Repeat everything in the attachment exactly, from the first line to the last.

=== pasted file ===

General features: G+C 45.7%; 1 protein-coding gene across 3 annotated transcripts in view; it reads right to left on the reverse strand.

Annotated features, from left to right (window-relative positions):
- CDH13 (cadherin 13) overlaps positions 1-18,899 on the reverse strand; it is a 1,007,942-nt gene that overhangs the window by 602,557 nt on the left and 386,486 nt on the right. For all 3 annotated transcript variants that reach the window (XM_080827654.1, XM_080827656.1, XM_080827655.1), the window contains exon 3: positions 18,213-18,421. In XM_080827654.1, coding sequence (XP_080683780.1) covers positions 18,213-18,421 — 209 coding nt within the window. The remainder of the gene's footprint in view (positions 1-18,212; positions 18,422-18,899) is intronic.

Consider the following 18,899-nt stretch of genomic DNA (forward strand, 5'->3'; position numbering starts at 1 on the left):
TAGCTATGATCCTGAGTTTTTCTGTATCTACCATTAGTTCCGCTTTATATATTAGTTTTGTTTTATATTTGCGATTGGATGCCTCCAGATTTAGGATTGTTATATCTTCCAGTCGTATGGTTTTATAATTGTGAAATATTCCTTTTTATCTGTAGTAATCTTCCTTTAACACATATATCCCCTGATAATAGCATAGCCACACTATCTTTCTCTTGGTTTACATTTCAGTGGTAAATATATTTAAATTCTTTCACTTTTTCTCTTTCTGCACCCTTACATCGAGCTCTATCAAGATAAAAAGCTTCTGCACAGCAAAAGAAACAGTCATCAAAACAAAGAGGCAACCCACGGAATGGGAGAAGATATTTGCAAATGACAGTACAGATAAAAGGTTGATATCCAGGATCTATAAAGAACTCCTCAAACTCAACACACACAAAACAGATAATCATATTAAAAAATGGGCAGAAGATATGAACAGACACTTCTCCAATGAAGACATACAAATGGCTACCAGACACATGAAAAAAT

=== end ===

General features: G+C 45.7%; 1 protein-coding gene across 3 annotated transcripts in view; it reads right to left on the reverse strand.

Annotated features, from left to right (window-relative positions):
- CDH13 (cadherin 13) overlaps positions 1-18,899 on the reverse strand; it is a 1,007,942-nt gene that overhangs the window by 602,557 nt on the left and 386,486 nt on the right. For all 3 annotated transcript variants that reach the window (XM_080827654.1, XM_080827656.1, XM_080827655.1), the window contains exon 3: positions 18,213-18,421. In XM_080827654.1, coding sequence (XP_080683780.1) covers positions 18,213-18,421 — 209 coding nt within the window. The remainder of the gene's footprint in view (positions 1-18,212; positions 18,422-18,899) is intronic.

Consider the following 18,899-nt stretch of genomic DNA (forward strand, 5'->3'; position numbering starts at 1 on the left):
TAGCTATGATCCTGAGTTTTTCTGTATCTACCATTAGTTCCGCTTTATATATTAGTTTTGTTTTATATTTGCGATTGGATGCCTCCAGATTTAGGATTGTTATATCTTCCAGTCGTATGGTTTTATAATTGTGAAATATTCCTTTTTATCTGTAGTAATCTTCCTTTAACACATATATCCCCTGATAATAGCATAGCCACACTATCTTTCTCTTGGTTTACATTTCAGTGGTAAATATATTTAAATTCTTTCACTTTTTCTCTTTCTGCACCCTTACATCGAGCTCTATCAAGATAAAAAGCTTCTGCACAGCAAAAGAAACAGTCATCAAAACAAAGAGGCAACCCACGGAATGGGAGAAGATATTTGCAAATGACAGTACAGATAAAAGGTTGATATCCAGGATCTATAAAGAACTCCTCAAACTCAACACACACAAAACAGATAATCATATTAAAAAATGGGCAGAAGATATGAACAGACACTTCTCCAATGAAGACATACAAATGGCTACCAGACACATGAAAAAAT